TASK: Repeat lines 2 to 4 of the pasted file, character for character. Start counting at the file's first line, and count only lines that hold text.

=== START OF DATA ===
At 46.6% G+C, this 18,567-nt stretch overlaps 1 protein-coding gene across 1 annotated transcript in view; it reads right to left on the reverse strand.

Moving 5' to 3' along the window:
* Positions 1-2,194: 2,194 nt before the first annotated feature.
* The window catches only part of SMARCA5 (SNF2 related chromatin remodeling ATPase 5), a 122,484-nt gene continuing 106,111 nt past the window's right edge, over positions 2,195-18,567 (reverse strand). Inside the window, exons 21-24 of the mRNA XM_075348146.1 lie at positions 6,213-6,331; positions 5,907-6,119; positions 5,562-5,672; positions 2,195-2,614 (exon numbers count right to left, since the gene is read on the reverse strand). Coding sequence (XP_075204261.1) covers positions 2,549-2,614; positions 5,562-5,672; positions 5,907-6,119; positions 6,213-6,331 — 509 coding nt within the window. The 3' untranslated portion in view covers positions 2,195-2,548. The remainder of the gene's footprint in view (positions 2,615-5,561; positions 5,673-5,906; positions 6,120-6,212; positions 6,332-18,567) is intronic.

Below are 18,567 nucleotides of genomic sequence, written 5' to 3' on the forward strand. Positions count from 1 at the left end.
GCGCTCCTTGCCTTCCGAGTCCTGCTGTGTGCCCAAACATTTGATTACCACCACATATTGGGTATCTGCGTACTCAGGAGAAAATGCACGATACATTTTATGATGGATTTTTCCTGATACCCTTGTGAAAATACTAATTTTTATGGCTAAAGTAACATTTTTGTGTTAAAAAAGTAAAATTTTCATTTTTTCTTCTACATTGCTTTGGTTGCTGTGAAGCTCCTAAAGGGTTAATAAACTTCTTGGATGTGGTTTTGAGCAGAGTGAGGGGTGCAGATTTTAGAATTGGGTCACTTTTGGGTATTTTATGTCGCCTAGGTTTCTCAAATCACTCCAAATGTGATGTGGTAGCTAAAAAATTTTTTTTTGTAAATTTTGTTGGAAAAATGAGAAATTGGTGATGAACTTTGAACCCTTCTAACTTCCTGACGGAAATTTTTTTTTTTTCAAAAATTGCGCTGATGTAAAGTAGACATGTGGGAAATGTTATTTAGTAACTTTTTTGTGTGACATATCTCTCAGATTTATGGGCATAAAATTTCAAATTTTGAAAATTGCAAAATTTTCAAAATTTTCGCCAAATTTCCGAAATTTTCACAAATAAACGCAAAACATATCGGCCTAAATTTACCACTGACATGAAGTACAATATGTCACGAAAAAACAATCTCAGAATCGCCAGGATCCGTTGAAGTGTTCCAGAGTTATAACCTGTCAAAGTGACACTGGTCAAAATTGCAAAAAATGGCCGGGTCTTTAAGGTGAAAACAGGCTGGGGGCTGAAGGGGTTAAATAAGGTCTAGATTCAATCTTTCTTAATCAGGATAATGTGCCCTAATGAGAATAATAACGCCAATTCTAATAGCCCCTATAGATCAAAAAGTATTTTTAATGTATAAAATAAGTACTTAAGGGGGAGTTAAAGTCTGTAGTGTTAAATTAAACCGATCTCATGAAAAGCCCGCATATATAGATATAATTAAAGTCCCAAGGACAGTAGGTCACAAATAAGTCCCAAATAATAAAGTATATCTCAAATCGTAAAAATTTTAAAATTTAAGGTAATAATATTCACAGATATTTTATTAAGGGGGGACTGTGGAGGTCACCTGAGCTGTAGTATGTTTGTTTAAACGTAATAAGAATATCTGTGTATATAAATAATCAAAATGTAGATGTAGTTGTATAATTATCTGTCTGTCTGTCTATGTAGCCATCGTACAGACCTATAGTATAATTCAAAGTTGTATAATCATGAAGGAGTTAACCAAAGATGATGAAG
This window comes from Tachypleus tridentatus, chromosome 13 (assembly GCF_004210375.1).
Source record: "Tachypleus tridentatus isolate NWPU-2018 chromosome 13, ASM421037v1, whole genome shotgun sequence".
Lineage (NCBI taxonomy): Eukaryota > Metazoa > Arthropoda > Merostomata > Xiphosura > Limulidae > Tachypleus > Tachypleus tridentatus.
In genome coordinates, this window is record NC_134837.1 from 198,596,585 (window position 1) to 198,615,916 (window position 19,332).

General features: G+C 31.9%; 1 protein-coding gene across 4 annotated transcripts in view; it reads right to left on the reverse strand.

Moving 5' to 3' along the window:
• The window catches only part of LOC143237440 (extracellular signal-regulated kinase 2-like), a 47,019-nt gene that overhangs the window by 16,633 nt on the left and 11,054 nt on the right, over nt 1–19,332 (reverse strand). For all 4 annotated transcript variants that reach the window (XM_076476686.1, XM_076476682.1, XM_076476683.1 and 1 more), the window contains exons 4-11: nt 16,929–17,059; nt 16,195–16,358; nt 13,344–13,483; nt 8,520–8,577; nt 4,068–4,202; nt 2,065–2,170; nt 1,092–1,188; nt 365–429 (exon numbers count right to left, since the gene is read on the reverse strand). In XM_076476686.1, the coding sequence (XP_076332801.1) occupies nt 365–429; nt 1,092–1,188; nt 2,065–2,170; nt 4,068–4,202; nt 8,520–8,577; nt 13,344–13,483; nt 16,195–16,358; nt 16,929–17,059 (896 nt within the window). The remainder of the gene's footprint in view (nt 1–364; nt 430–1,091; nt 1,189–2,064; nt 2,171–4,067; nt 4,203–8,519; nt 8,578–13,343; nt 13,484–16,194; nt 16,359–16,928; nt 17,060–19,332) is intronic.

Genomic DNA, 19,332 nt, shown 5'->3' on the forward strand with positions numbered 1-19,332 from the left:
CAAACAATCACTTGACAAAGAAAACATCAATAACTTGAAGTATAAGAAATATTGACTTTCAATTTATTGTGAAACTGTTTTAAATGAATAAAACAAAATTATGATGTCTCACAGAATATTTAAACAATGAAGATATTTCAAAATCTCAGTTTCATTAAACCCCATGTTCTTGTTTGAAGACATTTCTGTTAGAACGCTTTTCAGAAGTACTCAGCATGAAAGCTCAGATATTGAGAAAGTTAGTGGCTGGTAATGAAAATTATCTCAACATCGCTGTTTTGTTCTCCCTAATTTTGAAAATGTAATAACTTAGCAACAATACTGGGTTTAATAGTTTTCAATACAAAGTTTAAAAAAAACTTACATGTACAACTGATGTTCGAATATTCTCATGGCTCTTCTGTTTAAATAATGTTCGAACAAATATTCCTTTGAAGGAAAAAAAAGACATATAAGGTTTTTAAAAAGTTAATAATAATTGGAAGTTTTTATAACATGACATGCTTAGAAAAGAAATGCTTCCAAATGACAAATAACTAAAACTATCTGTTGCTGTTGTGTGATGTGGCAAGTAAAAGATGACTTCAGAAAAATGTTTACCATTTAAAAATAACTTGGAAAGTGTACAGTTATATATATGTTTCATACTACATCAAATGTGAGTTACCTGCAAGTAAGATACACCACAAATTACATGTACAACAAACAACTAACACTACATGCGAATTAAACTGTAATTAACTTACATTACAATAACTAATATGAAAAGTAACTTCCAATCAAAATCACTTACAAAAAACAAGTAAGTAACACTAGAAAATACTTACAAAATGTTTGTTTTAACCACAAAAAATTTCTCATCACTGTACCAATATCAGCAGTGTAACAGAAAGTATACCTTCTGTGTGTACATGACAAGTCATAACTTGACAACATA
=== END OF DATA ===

Moving 5' to 3' along the window:
* Positions 1-2,194: 2,194 nt before the first annotated feature.
* The window catches only part of SMARCA5 (SNF2 related chromatin remodeling ATPase 5), a 122,484-nt gene continuing 106,111 nt past the window's right edge, over positions 2,195-18,567 (reverse strand). Inside the window, exons 21-24 of the mRNA XM_075348146.1 lie at positions 6,213-6,331; positions 5,907-6,119; positions 5,562-5,672; positions 2,195-2,614 (exon numbers count right to left, since the gene is read on the reverse strand). Coding sequence (XP_075204261.1) covers positions 2,549-2,614; positions 5,562-5,672; positions 5,907-6,119; positions 6,213-6,331 — 509 coding nt within the window. The 3' untranslated portion in view covers positions 2,195-2,548. The remainder of the gene's footprint in view (positions 2,615-5,561; positions 5,673-5,906; positions 6,120-6,212; positions 6,332-18,567) is intronic.